Scott has had misfires, who hasn’t? GI Jane, 1492: Conquest Of Paradise and White Squall failed to endear him to fickle audiences. Then he reinvented the historical epic with Gladiator, casting off the fusty staginess of old for a more muscular, visceral real world you could almost reach out, smell and touch. A  brooding leading man in Russell Crowe and a lovely final performance from Oliver Reed, two men who could take potentially clunky dialogue and turn it into spun silk, was simply the icing on the cake.

Of his last few films, only Matchstick Men and A Good Year have been small scale – no less entertaining for that. Matchstick Men is a charming small-con comedy that teases a lovely performance from the erratic Nicholas Cage.

Scott has said “I love to film the past.” With Prometheus, he is embracing the future and the past – an is it / isn’t it prequel to Alien, a search for our beginnings, and an answer to the mystery of the iconic “space jockey” from his sensational 1979 SF calling card to Hollywood. Watching the Q and A with Scott and writer Damon Lindelof at the unveiling of the full trailer it’s clear how much Scott enjoyed returning to the genre that made his name.

And don’t dare call his real sets “old school” -to him, they are simply better, more practical, even more economical. He always sees the bigger picture. “I’ve gradually realised that what I do best is Universes, and I shouldn’t be afraid of that.”

A self-proclaimed agnostic, he was drawn to his latest project, Exodus: Gods And Kings by the notion of Moses as a reluctant hero. He recently told Variety:

I always try to place myself in the position of the central character, and try to come at it from my own logic…that meant fundamentally accepting the existence of Moses and the key events of his life, culminating in the liberated Israelites’ long march from Egypt toward the promised land of Canaan. Once I accept that, how do I proceed, with the greatest respect to the story? It’s so easy to (give the finger) to religions, and we’ve kind of got to stop that. If you believe, you believe; if you’re faithful, you’re faithful. I don’t care what your religion is. The same if you’re agnostic. That should be accepted too.”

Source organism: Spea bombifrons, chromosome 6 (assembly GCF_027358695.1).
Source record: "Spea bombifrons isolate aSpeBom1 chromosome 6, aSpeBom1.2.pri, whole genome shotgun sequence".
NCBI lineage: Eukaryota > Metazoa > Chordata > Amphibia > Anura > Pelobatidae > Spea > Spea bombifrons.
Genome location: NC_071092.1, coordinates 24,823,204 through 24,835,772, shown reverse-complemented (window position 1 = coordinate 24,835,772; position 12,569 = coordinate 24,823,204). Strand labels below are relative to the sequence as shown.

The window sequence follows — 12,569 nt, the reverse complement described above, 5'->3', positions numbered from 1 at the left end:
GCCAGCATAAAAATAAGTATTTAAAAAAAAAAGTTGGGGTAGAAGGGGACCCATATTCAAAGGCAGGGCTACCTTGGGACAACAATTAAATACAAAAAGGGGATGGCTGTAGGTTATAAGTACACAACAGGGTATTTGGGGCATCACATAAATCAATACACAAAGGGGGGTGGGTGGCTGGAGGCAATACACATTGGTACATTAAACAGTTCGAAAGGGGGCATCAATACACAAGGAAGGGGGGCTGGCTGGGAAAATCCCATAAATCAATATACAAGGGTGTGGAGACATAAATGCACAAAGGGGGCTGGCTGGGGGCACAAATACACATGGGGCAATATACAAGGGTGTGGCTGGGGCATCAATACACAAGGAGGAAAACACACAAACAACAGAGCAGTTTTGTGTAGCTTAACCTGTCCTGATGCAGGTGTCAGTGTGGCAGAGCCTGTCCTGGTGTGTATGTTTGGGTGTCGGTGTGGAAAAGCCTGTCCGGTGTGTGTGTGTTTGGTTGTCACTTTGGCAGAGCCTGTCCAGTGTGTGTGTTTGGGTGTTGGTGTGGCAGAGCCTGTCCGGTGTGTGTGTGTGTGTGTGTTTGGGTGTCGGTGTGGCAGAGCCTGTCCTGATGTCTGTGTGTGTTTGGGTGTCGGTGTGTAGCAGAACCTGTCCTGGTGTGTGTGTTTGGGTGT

For the parting of the Red Sea, Scott drew upon evidence of a massive underwater earthquake off the coast of Italy circa 3000 BC. Drawing criticism for the number of white faces in leading roles, Scott dismisses criticism with film ecomomics: “I can’t mount a film of this budget, where I have to rely on tax rebates in Spain, and say that my lead actor is Mohammad so-and-so from such-and-such. I’m just not going to get it financed. So the question doesn’t even come up.”

Scott ends Exodus with an onscreen dedication to his late brother Tony. He calls his death, when he leapt off the Vincent Thomas Bridge in Los Angeles “inexplicable.” Tony Scott had been quietly battling cancer for a long time, a fact the family kept private. “Tony had been very unwell, actually, and that’s the moment I realized I had to get very close to him again, though we were always close,” says Scott.

With a lot of plates spinning at once, Scott has revealed that he himself will not be directing the upcoming Blade Runner sequel. “Harrison (Ford) is very much part of this one, but really it’s about finding him; he comes in in the third act.”  Expect cameras to roll sometime in 2015.

Finally, here is a very cool compilation of Sir Ridley’s work by Kees Van Dijkhuizen jr, one of several covering a very interesting selection of directors in a series, [The films of]. Enjoy.



Originally posted 2012-03-24 10:44:13. Republished by Blog Post Promoter